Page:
Here people have 2 dollar a day or less and they manage. In the USA there is more money but more stress. Money is important but peace of mind is the most important. I want both so what I do is keep my peace of mind wherever I am. Even in the taxi in Chicago. It is tough, you have to drive aggressively, people can be rough and all that. But hey if you need money you drive a bit and you overcome all stress for there is a goal to keep in mind. Money is not a goal, it is means to bring happiness to my family and to myself by starting my own business. I have a goal in mind: my own art-shop both in Chicago and in Sunyani. You see? Art, I live for art. In Chicago my business is settled. Now I want a business in Ghana again as well, that is my overall purpose.

In Chicago when I drive around in my taxi I always register stores that I could use, hey, here is a store where they have digital printers, here is a store to visit for more ideas, and so on. You know that makes life real for me. My purpose! Some Ghanaians in America drive a taxi for twenty, thirty years and do nothing else and then what. They become desolate and poor you know why?

They have no drive and no vision in life. They live from day to day and spend what they earn and if you are sixty you can’t drive anymore and then you sit in a room. You cannot depend on your children like here in Ghana. You even see some of us begging, the old ones, ‘Quarter, quarter, quarter, please’. Homeless. They did not have foresight. I do not agree with that and never understand it and always advise my people. Some are too far gone they really suffer. They cannot come back here to Ghana for they neglected their Ghana family and have nor even fare for a plane. And there they get old and lonely and it is not their culture. Sorry to see them. But mostly our people do well and are ambitious. Only few get old without joy and with drink and in poverty. But look here too, you sit in the village and what do you do, some drink and complain and get more depressed! People need a goal in their mind and a driving force in the heart.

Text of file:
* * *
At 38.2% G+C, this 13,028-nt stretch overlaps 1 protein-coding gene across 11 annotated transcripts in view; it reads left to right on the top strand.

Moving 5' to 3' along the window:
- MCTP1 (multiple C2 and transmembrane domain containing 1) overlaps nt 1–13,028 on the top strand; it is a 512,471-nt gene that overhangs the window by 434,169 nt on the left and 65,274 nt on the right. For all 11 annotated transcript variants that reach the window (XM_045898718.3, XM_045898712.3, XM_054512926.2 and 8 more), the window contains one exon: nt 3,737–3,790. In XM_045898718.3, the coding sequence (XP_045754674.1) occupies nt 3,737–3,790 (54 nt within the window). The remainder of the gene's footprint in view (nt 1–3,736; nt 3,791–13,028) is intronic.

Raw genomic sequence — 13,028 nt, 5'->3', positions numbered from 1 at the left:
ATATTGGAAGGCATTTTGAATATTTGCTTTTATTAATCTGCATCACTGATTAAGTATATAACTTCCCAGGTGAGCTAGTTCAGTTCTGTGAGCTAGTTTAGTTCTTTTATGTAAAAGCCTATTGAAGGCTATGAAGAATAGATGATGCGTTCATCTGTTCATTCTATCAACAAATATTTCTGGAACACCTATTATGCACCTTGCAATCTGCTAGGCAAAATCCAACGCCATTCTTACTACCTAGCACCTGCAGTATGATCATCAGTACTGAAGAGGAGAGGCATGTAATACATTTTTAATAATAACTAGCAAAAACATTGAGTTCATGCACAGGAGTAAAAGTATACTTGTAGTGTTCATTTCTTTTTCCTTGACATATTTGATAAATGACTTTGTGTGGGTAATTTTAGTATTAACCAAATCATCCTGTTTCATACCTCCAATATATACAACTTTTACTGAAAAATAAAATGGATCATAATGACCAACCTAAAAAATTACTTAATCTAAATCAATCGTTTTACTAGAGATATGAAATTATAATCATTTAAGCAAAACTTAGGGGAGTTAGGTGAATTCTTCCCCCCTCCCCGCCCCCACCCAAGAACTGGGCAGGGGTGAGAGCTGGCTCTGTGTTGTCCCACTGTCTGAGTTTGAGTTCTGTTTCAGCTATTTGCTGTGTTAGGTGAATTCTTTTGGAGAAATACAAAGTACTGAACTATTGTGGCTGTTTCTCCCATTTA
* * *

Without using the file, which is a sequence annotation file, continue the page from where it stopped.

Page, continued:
So before I return to Chicago next week I hope to start a business in Sunyani.

Four years ago my own old art-shop was still there, years after I left. I left it to my apprentices, family, but they did not do well and the shop collapsed.

I would want to staff the new art-shop with family-members but realize that I should not primarily help my family into jobs because they may steal and mismanage like anyone else. This time I brought a big machine with me and won’t install it till I am sure of good management in my absence. The equipment is very expensive. I do not go to my family, I look for a reliable professional. I will find him, sooner or later. My family does not take this easy but in the end they will understand. Twice I have been cheated out of my shop which I set up, so no more friend and family services, I am after the professional. Now I have the equipment in my own room in my house here in Nkoranza and you know what? The design I made for your car, included the ‘hand in hand’ logo, that is the first thing I made from my machine in my own room. Nobody knows! This is how you start a business. You make things for people, a sign here, free, and signboard there, free, big or small, and people appreciate the work and the quality and they say who is this Kojo? Good, let me order some!

I’ve sent two people to Kumasi for training. Hopefully they can run my business after they complete their school. I go back in two three weeks and I like it here, there is no place like home. Wish I could come each year but you have to save money and my family is there too in Chicago. I wish that soon I could come again with the family and I wish that my wife would volunteer with the mentally handicapped children here. She would love it. You know quite suddenly Ghana has changed. You are here and you make a call and hear your wife and talk to her, you go to the internet café and look up the whole world, there is electricity, but you know what, there is a new way of thinking coming in Ghana! Even about mental handicaps and mental patients. They have somehow stopped about witchcraft and spirits. It is an important change. Now I work on two fronts. I bought this machine and brought it to Ghana. If not this year then next year when I come back. Next time I come I will also bring the largest digital printer. I leave in two weeks. I will email you. I am a world citizen. With a purpose.